Russia's state-controlled natural gas monopoly on Monday accused Ukraine of diverting about $25 million worth of Russian gas intended for other European countries, a day after Moscow halted deliveries to Kiev in a price dispute.

Ukraine in turn accused Russia of trying to undermine its economy, calling for a resumption of gas price negotiations, this time including international experts.

Russia's OAO Gazprom halted gas deliveries to Ukraine on Sunday after Ukraine balked at paying quadruple the amount it previously paid for Russian gas, which accounts for about a third of the consumption in the country of 48 million people.

Gazprom supplies about one-quarter of the gas consumed in Europe. Most of that goes through pipes that cross Ukraine and the dispute has raised worries of widespread supply disruptions throughout much of the continent.

The only gas now being put into pipelines headed for Ukraine is intended for European customers, the company said.

Several countries reported problems Monday. In Hungary, major power users were asked to switch to oil as Russian gas supplies fell by 25 percent. Austrian petroleum giant OMV said Russian gas imports were down by a third in that country, while Slovakia said it was receiving just 60 percent of the gas it needs to export further West.

Gazprom deputy chairman Alexander Medvedev said Ukraine had siphoned off about 100 million cubic meters of gas on Sunday alone, worth about $25 million.

"If the theft will continue at such a tempo, then the value of the stolen goods will be extremely significant," he told reporters.

Gazprom has invited the Switzerland-based goods inspection and testing company SGS to record how much gas is entering Ukraine's pipeline network.

Ukrainian Prime Minister Yuriy Yekhanurov on Sunday denied Ukraine was siphoning off gas, saying "we are not using a single cubic meter of Russian gas." Ukraine's Fuel and Energy Minister, Ivan Plachkov, repeated the denial on Monday, Interfax reported.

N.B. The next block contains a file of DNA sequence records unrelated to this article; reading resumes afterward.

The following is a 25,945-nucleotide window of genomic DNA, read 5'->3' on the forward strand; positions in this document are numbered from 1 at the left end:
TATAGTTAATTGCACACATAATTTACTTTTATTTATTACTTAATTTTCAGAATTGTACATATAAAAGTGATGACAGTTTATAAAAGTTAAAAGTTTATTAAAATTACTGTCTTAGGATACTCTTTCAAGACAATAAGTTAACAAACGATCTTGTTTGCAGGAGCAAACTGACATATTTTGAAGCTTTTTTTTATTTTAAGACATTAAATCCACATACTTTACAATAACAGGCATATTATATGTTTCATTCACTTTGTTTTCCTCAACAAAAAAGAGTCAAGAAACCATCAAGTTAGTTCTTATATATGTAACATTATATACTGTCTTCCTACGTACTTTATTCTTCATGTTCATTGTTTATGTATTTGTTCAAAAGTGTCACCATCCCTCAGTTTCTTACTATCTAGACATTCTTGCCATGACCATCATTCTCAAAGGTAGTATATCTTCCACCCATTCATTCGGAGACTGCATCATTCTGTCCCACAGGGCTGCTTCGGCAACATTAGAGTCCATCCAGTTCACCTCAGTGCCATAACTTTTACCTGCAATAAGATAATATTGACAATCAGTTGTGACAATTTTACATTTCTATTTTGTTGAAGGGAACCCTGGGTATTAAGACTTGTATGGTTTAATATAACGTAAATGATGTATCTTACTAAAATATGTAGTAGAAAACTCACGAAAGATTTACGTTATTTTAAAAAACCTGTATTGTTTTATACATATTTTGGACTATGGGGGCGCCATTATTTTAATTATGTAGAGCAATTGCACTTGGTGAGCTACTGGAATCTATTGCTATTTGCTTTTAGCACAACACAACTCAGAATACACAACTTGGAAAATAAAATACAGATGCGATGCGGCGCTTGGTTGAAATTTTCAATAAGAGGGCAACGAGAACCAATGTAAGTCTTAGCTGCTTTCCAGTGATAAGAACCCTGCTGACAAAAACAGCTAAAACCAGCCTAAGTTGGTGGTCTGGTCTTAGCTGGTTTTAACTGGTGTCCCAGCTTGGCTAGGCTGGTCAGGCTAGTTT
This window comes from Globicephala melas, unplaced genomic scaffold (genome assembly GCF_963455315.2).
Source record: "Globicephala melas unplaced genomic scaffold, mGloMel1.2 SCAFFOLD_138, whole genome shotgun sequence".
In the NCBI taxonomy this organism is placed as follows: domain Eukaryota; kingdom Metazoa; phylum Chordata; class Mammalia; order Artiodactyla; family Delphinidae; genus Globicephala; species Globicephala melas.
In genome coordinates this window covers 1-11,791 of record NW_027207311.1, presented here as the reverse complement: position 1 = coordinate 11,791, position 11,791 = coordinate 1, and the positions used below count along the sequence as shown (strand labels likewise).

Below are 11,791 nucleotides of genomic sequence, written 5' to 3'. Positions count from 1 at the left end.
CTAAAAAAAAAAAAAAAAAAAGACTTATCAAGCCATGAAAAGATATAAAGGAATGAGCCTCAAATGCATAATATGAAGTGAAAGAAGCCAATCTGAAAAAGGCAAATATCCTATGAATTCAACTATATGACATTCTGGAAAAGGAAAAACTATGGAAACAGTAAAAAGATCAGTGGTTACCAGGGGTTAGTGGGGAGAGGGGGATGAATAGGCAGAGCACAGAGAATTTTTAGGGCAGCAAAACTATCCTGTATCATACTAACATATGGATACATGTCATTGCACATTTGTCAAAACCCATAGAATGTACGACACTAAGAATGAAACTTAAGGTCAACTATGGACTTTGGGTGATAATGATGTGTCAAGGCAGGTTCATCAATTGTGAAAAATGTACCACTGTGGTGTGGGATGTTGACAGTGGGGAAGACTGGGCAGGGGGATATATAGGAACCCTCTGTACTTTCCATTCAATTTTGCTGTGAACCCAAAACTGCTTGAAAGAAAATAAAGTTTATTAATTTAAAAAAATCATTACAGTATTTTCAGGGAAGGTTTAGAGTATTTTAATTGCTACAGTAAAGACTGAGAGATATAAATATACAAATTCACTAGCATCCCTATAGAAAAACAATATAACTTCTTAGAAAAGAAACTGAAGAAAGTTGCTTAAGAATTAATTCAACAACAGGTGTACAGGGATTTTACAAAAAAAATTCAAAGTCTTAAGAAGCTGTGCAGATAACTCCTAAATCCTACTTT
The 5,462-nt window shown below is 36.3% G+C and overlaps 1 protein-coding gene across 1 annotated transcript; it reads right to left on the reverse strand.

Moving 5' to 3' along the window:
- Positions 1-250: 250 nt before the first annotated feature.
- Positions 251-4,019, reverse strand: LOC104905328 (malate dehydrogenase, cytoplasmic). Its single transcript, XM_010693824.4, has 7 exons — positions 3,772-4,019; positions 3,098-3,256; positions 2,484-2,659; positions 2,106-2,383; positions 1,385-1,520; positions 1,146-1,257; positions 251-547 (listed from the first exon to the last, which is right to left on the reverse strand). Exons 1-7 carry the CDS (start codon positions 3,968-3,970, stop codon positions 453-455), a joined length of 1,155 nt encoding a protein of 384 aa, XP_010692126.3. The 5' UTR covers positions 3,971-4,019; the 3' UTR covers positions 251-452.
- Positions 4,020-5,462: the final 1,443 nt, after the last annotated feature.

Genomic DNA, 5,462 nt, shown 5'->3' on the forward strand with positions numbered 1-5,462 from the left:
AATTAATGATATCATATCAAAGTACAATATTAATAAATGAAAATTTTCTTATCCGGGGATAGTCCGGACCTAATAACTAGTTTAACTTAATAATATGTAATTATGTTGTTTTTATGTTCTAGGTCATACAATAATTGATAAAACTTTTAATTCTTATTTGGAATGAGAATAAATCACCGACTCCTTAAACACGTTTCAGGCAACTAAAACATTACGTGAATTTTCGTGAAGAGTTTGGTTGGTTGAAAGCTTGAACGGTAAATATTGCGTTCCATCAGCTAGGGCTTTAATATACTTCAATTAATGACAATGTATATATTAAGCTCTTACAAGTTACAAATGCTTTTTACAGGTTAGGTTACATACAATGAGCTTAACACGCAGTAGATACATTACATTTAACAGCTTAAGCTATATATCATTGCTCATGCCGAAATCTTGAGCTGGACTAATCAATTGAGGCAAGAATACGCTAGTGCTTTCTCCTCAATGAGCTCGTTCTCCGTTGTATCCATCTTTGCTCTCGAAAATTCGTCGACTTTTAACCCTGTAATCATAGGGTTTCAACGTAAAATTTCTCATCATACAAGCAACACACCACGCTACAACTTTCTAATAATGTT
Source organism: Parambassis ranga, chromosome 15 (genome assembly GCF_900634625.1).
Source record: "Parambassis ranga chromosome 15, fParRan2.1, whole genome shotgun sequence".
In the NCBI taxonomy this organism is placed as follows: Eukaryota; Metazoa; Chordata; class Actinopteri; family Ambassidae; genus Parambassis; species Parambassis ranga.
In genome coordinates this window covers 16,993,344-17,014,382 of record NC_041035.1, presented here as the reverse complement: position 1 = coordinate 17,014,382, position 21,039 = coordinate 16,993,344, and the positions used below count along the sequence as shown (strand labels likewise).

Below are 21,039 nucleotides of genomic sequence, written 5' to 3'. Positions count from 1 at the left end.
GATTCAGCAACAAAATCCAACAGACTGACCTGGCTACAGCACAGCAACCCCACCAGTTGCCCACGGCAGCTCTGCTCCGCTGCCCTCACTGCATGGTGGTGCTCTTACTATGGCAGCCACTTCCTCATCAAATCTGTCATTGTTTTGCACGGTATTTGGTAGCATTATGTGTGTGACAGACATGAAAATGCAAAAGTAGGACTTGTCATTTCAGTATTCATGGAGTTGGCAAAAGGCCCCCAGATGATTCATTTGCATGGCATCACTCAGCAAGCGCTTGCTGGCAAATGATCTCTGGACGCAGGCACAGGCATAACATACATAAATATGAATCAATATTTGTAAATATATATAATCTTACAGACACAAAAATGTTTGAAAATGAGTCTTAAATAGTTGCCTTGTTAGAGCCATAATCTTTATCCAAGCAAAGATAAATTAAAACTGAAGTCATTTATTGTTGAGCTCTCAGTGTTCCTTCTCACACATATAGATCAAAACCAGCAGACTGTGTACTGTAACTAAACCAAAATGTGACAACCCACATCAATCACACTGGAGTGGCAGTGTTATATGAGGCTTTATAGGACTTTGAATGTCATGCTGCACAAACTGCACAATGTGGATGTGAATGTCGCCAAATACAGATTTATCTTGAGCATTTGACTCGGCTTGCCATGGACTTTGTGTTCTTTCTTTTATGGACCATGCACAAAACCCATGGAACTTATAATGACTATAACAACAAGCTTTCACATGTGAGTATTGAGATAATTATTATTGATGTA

"There has been no unauthorized diversion of gas. Ukraine is using its own gas; gas from underground stores and gas from Turkmenistan in strict compliance with the signed contract," Interfax quoted Plachkov as saying.

Turkmenistan is Ukraine's single-largest supplier of gas.

A spokesman for the Ukrainian state gas company Naftogaz, Eduard Zaniuk, declined to comment Monday on the drop in supplies to Gazprom's customers to the West.

Ukraine lashed back at Russia late Sunday, accusing Moscow of following "a scenario aimed at economic pressure and blackmail and ultimately at undermining the stability of the Ukrainian economy and foiling Russian gas deliveries to consumers in EU countries," the Foreign Ministry said in a statement.

Ukrainian President Viktor Yushchenko on Sunday also denounced Russia for imposing "obvious economic pressure on Ukraine." Relations between Russia and Ukraine have been chilly since Yushchenko came to power a year ago and vowed to move the country out of Russia's sphere of influence.

In Washington, State Department spokesman Sean McCormack said in a statement that such an abrupt gas stoppage "creates insecurity in the energy sector in the region and raises serious questions about the use of energy to exert political pressure."

Gazprom has demanded that Ukraine start paying $230 per 1,000 cubic meters of gas, which the company says is in line with world market rates. Ukraine paid $50 per 1,000 cubic meters last year.

Ukraine says such a huge leap would cripple the country's economy, which relies strongly on energy-intensive heavy industries. It has not objected to paying more but wants to phase the increase in gradually.

Supply problems to Europe could undermine Western trust in Russia's natural gas industry, one of the keystones of the country's economy, and tarnish Russia's stint as chairman of the Group of Eight, which formally started Sunday.

EU Energy Commissioner Andris Piebalgs said last week that Europe could cope with a temporary interruption to its gas supply. EU energy experts will meet Wednesday to examine the situation.